13. Reviewed by: Matt Glasby
    Jun 18, 2013
    60
    Exuberant when it’s in the ascendence but empty on the way back down, this well-crafted cock and balls story is – for the most part – filthy good fun.
  14. Reviewed by: Dan Jolin
    Jun 18, 2013
    60
    A solid, straightforward biopic about a fascinating individual and his destructive relationships, with strong performances and a healthy sense of naffness.
  15. Reviewed by: Cath Clarke
    Jun 18, 2013
    60
    There’s something a bit over-familiar here – in a solidly entertaining, made-for-telly, nothing-we-haven’t-seen-before, way.
  16. Reviewed by: Peter Bradshaw
    Jun 18, 2013
    60
    This is a shallow but watchable movie, and it nicely conveys the world of semi-respectable Soho porn, sadder and tattier than its sleazier end, with its desperate champagne lunches and dreary afternoon hangovers.
  17. Reviewed by: Nick McCarthy
    Jul 3, 2013
    50
    With its softened edges, bland aftertaste, and watered-down distillation of Raymond's life and career, Michael Winterbottom's film represents the house champagne of biographical cinema.
  18. Reviewed by: Nick Schager
    Jul 2, 2013
    50
    Coogan's portrayal is heartfelt, but The Look of Love rarely exploits its star's comedic dexterity.
  19. Reviewed by: Sam Adams
    Jul 3, 2013
    42
    The movie is a character study in search of a character.
  20. Reviewed by: Rodrigo Perez
    Jun 18, 2013
    33
    While stylishly capturing the verve, exotica, and free-spirited mojo of swinging '60s London, uber-prolific English director Michael Winterbottom's portrait of legendary U.K. smut impresario Paul Raymond is otherwise a shallow misfire.
User Score
5.3

Mixed or average reviews- based on 4 Ratings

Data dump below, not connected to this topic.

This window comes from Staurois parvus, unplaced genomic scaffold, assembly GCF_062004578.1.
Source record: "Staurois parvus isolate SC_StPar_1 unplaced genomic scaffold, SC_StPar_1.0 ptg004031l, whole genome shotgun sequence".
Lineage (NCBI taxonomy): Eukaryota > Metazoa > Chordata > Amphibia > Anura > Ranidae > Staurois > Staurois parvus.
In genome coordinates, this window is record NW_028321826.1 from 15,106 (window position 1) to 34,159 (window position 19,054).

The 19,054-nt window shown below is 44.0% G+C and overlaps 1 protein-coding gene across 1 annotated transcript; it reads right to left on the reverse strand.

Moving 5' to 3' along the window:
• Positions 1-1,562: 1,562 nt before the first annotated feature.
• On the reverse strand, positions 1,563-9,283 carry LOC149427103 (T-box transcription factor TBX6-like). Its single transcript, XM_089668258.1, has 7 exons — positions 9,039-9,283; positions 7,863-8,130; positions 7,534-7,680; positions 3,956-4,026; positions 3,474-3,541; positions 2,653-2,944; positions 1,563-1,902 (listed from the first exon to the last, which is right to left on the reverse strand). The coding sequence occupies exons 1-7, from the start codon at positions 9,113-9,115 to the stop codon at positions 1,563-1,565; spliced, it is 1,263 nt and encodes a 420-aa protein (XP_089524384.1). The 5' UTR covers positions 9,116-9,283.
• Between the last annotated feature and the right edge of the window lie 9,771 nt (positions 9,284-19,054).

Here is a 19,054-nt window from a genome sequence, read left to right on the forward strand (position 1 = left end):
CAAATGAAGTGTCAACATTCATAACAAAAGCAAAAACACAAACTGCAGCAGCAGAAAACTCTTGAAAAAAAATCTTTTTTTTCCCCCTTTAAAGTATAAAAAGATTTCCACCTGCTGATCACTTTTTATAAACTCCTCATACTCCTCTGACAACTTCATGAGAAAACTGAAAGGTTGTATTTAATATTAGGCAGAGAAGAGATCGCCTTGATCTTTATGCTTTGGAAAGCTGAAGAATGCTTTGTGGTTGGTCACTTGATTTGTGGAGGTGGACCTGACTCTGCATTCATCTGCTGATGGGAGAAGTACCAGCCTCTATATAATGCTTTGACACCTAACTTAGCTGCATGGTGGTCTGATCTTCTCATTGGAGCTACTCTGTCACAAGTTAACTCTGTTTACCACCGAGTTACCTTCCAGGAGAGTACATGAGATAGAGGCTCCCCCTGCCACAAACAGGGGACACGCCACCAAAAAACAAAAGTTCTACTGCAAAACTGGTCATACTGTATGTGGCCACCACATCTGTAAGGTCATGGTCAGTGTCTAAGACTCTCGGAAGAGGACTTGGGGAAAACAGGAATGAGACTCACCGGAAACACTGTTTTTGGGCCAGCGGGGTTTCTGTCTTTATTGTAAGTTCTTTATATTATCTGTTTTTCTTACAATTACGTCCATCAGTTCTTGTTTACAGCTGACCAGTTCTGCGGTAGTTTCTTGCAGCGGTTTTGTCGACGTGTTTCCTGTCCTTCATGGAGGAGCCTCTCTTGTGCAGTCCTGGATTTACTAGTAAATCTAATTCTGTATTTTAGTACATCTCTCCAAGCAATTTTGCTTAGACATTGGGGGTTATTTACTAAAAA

User score distribution:
  1. Positive: 0 out of 1
  2. Mixed: 0 out of 1
  3. Negative: 1 out of 1
  1. Jul 5, 2013
    3
    Given its subject this is a curiously flat bio-pic of porn king Paul Raymond which benefits from some strong performances but is encumbered by a screenplay that is far too sketchy. Steve Coogan creates a credible character in the lead and demonstrates some great impersonations of Sean Connery and Marlon Brando. Tamsin Egerton as Fiona Richmond, Anna Friel as his first wife Jean and Imogen Poots as his daughter Debbie are also all very good. That their performances survive this unremarkable material is to their credit. The film doesn't seem to be able to decide if it's playing the whole thing for comedy or not, despite its tragic conclusion. It ends up being a tedious mess which never satisfactorily brings together the sum of its parts. One learns more about these characters at the end titles than is ever communicated through the preceding 100 minutes. A definite plus is the use of popular 60's and 70's hits on the soundtrack. A definite minus is David Wailliams' out of key supporting turn which would be more at home in one of his tv sitcoms. Full Review »